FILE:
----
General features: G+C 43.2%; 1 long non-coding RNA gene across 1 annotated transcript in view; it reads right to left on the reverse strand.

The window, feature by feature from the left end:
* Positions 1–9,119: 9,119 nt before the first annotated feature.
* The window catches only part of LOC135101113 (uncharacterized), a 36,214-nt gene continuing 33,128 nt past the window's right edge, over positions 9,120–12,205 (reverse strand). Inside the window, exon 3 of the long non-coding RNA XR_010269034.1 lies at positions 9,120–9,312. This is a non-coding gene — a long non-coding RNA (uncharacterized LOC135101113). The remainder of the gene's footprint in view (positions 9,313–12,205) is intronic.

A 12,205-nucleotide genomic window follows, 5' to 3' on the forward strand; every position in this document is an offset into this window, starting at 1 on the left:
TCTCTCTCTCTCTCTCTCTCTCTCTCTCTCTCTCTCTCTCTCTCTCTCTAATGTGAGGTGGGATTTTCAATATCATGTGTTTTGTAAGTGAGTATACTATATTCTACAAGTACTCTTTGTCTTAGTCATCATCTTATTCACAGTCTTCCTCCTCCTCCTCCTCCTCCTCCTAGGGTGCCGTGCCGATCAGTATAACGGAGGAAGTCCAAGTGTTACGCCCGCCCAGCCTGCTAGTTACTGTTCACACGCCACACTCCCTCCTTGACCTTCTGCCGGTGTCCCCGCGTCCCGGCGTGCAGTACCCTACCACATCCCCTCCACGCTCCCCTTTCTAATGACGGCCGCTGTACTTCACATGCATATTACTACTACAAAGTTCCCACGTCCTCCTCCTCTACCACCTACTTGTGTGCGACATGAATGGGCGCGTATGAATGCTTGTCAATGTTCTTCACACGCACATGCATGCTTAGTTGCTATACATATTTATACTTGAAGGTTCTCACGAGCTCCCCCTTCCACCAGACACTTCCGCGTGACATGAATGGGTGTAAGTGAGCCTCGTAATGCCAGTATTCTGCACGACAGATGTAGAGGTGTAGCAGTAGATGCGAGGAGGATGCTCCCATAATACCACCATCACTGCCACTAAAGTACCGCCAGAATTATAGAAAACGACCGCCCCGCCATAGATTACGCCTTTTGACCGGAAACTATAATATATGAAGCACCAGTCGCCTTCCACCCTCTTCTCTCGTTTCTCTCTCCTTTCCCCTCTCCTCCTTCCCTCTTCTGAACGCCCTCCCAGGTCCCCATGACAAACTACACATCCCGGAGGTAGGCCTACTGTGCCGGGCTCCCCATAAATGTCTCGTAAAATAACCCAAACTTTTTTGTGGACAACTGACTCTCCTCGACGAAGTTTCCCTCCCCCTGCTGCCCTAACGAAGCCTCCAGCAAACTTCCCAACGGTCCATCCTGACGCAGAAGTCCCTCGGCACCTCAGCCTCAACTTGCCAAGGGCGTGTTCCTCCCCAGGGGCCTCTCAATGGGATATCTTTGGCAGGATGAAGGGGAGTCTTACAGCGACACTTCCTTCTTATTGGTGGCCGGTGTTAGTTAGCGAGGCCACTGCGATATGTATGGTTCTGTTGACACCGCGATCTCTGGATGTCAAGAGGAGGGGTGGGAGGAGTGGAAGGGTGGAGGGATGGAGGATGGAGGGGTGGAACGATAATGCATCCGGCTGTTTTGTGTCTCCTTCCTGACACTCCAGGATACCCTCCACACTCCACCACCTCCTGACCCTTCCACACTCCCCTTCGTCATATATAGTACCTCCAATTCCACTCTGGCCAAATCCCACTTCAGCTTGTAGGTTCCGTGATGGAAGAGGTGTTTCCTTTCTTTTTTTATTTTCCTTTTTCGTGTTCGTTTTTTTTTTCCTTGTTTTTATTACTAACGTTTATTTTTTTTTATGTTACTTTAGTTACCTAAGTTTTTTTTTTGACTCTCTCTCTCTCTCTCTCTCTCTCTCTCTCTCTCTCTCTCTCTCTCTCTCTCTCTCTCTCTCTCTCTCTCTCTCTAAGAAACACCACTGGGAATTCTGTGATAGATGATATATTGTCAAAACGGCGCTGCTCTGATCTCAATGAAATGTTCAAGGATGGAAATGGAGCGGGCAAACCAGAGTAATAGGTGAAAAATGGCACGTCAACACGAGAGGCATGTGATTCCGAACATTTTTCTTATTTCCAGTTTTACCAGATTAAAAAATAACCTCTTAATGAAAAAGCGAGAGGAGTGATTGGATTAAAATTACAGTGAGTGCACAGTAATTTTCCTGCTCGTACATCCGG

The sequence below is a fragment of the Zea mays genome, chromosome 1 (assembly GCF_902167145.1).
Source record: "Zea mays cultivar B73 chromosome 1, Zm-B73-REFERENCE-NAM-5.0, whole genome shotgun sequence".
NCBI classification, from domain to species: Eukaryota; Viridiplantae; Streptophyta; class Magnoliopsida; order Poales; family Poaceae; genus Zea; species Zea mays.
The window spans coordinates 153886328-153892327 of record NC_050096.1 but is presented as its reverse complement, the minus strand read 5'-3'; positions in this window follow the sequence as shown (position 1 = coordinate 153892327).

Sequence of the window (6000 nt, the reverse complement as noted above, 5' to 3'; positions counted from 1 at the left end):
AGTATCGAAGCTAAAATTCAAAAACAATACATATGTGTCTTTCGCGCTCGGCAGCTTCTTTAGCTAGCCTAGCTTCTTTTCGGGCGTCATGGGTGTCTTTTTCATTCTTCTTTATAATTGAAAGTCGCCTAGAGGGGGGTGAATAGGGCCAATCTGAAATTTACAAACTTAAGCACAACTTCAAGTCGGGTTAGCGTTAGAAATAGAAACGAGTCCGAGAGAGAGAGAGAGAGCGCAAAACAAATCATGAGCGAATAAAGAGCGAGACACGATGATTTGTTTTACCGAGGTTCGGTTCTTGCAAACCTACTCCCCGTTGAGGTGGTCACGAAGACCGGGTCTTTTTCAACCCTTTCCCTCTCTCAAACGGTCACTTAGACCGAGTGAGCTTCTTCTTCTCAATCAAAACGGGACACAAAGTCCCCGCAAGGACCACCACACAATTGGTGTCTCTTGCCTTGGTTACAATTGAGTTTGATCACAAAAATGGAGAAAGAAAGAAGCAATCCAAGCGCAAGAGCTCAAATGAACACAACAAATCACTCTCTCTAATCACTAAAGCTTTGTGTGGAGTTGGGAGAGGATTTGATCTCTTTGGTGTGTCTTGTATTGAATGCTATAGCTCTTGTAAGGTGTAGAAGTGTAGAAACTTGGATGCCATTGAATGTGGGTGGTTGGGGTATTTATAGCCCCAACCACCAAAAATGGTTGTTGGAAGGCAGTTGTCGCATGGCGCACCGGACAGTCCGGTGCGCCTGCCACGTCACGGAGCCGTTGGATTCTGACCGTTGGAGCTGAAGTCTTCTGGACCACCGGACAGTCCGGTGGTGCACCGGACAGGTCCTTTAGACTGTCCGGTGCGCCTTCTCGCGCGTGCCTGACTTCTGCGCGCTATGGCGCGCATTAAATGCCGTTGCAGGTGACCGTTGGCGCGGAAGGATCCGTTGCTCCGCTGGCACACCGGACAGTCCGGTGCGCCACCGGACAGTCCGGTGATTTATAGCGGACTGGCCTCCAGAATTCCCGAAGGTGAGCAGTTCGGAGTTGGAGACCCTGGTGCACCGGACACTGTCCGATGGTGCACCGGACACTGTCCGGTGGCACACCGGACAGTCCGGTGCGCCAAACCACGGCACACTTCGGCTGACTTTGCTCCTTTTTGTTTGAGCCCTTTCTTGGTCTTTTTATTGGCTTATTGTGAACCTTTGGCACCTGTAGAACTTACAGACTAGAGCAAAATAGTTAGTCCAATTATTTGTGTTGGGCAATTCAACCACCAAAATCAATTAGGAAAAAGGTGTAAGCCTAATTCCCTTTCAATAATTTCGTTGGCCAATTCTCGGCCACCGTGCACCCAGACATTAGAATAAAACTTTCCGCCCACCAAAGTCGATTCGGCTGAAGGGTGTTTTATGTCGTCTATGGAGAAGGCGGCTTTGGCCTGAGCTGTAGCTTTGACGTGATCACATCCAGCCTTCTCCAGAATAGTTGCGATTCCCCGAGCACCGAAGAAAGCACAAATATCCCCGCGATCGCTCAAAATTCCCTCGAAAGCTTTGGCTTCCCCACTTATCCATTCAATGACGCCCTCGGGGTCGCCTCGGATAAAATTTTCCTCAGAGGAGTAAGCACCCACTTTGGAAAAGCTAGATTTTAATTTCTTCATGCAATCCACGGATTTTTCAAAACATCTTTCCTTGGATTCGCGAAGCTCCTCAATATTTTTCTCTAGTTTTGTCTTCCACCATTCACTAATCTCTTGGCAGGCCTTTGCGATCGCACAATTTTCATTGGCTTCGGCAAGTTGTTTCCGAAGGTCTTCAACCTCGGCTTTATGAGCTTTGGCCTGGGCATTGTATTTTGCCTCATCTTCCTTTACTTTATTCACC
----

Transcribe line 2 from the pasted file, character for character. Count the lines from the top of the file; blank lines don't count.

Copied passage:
The window, feature by feature from the left end: